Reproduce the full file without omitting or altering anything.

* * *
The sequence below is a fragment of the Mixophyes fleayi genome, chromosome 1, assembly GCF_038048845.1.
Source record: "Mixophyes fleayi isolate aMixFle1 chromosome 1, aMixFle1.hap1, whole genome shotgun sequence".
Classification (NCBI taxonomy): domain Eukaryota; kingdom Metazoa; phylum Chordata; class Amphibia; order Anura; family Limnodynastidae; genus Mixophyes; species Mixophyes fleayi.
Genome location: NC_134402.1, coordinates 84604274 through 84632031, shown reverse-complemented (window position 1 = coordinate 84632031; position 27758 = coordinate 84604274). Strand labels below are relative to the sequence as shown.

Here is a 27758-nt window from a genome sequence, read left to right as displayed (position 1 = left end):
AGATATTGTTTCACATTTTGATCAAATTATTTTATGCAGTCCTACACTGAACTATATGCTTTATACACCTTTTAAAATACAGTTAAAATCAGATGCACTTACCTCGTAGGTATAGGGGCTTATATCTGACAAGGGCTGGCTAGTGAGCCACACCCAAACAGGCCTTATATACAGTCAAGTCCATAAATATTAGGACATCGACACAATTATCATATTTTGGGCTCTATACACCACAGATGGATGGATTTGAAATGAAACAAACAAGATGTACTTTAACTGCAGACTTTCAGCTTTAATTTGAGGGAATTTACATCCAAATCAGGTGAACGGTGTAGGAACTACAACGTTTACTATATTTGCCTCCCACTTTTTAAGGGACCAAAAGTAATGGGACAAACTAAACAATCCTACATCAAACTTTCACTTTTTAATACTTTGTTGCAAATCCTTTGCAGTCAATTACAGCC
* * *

The sequence below is a fragment of the Mixophyes fleayi genome, chromosome 1, assembly GCF_038048845.1.
Source record: "Mixophyes fleayi isolate aMixFle1 chromosome 1, aMixFle1.hap1, whole genome shotgun sequence".
Classification (NCBI taxonomy): domain Eukaryota; kingdom Metazoa; phylum Chordata; class Amphibia; order Anura; family Limnodynastidae; genus Mixophyes; species Mixophyes fleayi.
Genome location: NC_134402.1, coordinates 84604274 through 84632031, shown reverse-complemented (window position 1 = coordinate 84632031; position 27758 = coordinate 84604274). Strand labels below are relative to the sequence as shown.

Here is a 27758-nt window from a genome sequence, read left to right as displayed (position 1 = left end):
AGATATTGTTTCACATTTTGATCAAATTATTTTATGCAGTCCTACACTGAACTATATGCTTTATACACCTTTTAAAATACAGTTAAAATCAGATGCACTTACCTCGTAGGTATAGGGGCTTATATCTGACAAGGGCTGGCTAGTGAGCCACACCCAAACAGGCCTTATATACAGTCAAGTCCATAAATATTAGGACATCGACACAATTATCATATTTTGGGCTCTATACACCACAGATGGATGGATTTGAAATGAAACAAACAAGATGTACTTTAACTGCAGACTTTCAGCTTTAATTTGAGGGAATTTACATCCAAATCAGGTGAACGGTGTAGGAACTACAACGTTTACTATATTTGCCTCCCACTTTTTAAGGGACCAAAAGTAATGGGACAAACTAAACAATCCTACATCAAACTTTCACTTTTTAATACTTTGTTGCAAATCCTTTGCAGTCAATTACAGCC